As part of my academic research, I’ve been spending more time reading and thinking about how to make design education more accessible to more people. I’ve been forced to consider, consequently, how the curricula I’ve either inherited or adopted—curricula that is regarded as foundational in the design world—might actually be outdated when it comes to preparing students to meet the needs of the 21st century. Self-critique is never easy but there are times when confronting difficult questions is the only way forward. There is little comfort to be had when you begin questioning many of your own assumptions. In my case, I’ve come to realize that while my career path wasn’t clear or easy, I’ve failed to appreciate the extent to which middle-class privilege helped open doors. I’ve also failed to consider how my background compares (or contrasts) with others who have found their way to art and design, and the impact this could have on how I approach design education.
By the time I got to college, I was interested in genetic engineering, psychology and English. I also briefly flirted with the idea of architecture. One by one, however, I ruled out a variety of options. Architecture required transferring to another school, I didn’t want to deal with the ethical dimensions of genetic engineering, and given my personal experiences with mental health, I questioned whether or not I had the ability to approach the work with an appropriate level of emotional detachment.
But neither was I completely comfortable with the idea of an art major. I was intimidated by the upper-class students who were super cool without even trying. Exuding the confidence of an artist seemed to be a requirement, and though I knew that I had some creative ability, I wasn’t convinced I fit the mold. I was also surprised at how challenging my first college-level art class was. I didn’t expect it to be particularly easy, but putting work up for critique and learning how to utilize the language of design elements and principles to talk about compositions pushed me out of my comfort zone in ways I didn’t expect. Line, shape, form, texture, value; unity, balance, scale—these were foreign concepts to me. Moreover, I’d never had much of a thick skin and was sensitive about what other people had to say about my work.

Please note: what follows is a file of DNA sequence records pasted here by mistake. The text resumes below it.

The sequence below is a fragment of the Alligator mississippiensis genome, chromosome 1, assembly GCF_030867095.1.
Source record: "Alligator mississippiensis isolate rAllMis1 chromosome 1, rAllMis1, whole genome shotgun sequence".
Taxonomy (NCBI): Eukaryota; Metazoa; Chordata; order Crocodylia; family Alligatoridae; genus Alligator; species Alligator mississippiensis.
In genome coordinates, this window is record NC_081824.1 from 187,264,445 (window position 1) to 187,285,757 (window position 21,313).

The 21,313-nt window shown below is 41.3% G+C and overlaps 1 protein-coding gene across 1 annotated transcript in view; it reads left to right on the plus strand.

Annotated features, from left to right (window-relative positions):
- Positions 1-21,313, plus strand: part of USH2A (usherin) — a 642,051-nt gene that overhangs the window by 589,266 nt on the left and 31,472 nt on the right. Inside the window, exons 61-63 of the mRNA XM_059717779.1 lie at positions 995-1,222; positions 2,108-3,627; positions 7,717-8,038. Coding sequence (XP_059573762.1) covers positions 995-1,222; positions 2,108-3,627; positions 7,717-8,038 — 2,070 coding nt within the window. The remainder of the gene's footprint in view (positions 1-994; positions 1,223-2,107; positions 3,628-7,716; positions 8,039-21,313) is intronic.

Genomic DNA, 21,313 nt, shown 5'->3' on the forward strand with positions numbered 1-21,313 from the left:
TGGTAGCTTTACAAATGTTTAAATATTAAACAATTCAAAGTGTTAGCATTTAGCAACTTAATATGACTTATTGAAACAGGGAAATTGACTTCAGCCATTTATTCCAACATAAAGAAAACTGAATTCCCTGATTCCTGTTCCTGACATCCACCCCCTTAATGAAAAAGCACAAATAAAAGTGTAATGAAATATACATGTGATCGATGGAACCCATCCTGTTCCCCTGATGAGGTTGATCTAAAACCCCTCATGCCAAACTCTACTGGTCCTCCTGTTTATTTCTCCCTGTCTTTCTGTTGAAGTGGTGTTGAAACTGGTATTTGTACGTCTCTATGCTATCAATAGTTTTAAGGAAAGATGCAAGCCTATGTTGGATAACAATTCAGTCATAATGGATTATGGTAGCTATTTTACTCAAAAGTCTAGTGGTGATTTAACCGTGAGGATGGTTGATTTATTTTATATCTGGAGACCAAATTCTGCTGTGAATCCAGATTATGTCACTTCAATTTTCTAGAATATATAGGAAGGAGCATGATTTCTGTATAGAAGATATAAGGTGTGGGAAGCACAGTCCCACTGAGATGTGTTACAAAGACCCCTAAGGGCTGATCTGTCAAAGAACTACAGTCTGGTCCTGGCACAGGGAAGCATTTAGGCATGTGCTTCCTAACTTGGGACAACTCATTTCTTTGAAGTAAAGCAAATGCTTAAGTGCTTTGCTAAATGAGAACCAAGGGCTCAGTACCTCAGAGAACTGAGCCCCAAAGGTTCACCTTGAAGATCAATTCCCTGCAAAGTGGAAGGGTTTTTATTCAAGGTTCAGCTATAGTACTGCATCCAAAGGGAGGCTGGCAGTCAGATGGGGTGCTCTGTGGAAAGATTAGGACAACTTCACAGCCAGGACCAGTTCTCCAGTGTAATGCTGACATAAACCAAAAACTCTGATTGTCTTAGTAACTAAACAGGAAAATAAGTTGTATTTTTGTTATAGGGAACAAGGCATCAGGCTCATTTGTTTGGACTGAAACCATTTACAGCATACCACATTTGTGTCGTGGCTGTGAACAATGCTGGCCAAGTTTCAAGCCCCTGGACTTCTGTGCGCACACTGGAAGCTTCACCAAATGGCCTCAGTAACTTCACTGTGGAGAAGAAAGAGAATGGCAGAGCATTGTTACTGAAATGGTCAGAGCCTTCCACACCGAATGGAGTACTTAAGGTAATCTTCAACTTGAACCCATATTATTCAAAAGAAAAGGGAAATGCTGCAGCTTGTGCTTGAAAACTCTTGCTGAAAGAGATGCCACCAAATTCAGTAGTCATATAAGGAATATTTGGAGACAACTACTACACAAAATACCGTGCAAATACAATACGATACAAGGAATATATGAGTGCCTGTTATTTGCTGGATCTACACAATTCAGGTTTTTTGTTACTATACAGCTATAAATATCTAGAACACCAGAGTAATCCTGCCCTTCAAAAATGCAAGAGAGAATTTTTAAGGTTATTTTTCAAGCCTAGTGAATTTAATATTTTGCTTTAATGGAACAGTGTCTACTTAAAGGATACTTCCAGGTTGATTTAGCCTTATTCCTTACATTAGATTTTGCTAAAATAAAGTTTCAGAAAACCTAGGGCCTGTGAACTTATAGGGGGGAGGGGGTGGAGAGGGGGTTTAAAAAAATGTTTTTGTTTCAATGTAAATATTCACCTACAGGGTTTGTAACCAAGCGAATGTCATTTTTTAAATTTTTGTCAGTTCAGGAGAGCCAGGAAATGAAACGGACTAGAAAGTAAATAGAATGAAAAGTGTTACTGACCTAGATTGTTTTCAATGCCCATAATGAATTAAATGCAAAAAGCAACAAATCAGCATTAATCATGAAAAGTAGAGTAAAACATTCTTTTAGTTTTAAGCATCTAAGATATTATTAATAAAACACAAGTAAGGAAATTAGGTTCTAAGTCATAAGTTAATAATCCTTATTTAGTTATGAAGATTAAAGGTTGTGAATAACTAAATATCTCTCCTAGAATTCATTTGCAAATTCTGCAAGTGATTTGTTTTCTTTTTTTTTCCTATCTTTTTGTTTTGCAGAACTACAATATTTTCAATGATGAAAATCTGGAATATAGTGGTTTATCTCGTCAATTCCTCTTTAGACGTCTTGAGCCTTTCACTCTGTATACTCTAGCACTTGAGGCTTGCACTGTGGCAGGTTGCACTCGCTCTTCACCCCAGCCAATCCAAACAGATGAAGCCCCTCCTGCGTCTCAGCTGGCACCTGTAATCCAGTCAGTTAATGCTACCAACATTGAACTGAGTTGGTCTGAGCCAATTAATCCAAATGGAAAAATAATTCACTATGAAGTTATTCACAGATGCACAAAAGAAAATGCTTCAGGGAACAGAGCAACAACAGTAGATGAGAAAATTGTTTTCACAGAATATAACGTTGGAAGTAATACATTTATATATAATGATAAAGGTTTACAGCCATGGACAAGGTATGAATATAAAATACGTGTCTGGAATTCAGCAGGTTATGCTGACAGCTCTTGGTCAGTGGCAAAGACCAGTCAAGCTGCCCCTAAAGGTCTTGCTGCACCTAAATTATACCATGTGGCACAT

Eventually, I declared a major in art. And I came to understand that being an artist is more of an internal thing than external one. Graduate school, too, was helpful in cementing design as a discipline where my job was to work my tail off while my instructors did their best to help me improve. There was a clinical aspect to what was expected from me that took away the fear of falling short. Education, in this case, did not reflect the classic success-versus-failure binary--it was about ensuring that I was prepared, that I learned how to think about design in professional and practical ways, and that I find employment.
I have no idea if my experience is typical or not. But I’m now increasingly curious to find out more about the backgrounds and experiences of current and former students. Of all of the options available to them, why did they choose art/design? In declaring a design major, is the education they’re getting adequately preparing them for the job market? Have they considered where they hope to be five or 10+ years after graduation? What new careers will a design education potentially prepare them for? And, perhaps most importantly, how do I bridge the gap between the experiences of my students and the young people who don’t even get close enough to design to see what kinds of opportunities it can provide long-term?
I have no hope of improving the design education I’m capable of imparting if I limit myself to what I already know. So, I’m pushing myself out of my comfort zone yet again with the expectation that I will emerge wiser yet more humble, with a better perspective on how to make contributions that are truly meaningful in my own work and in the classroom.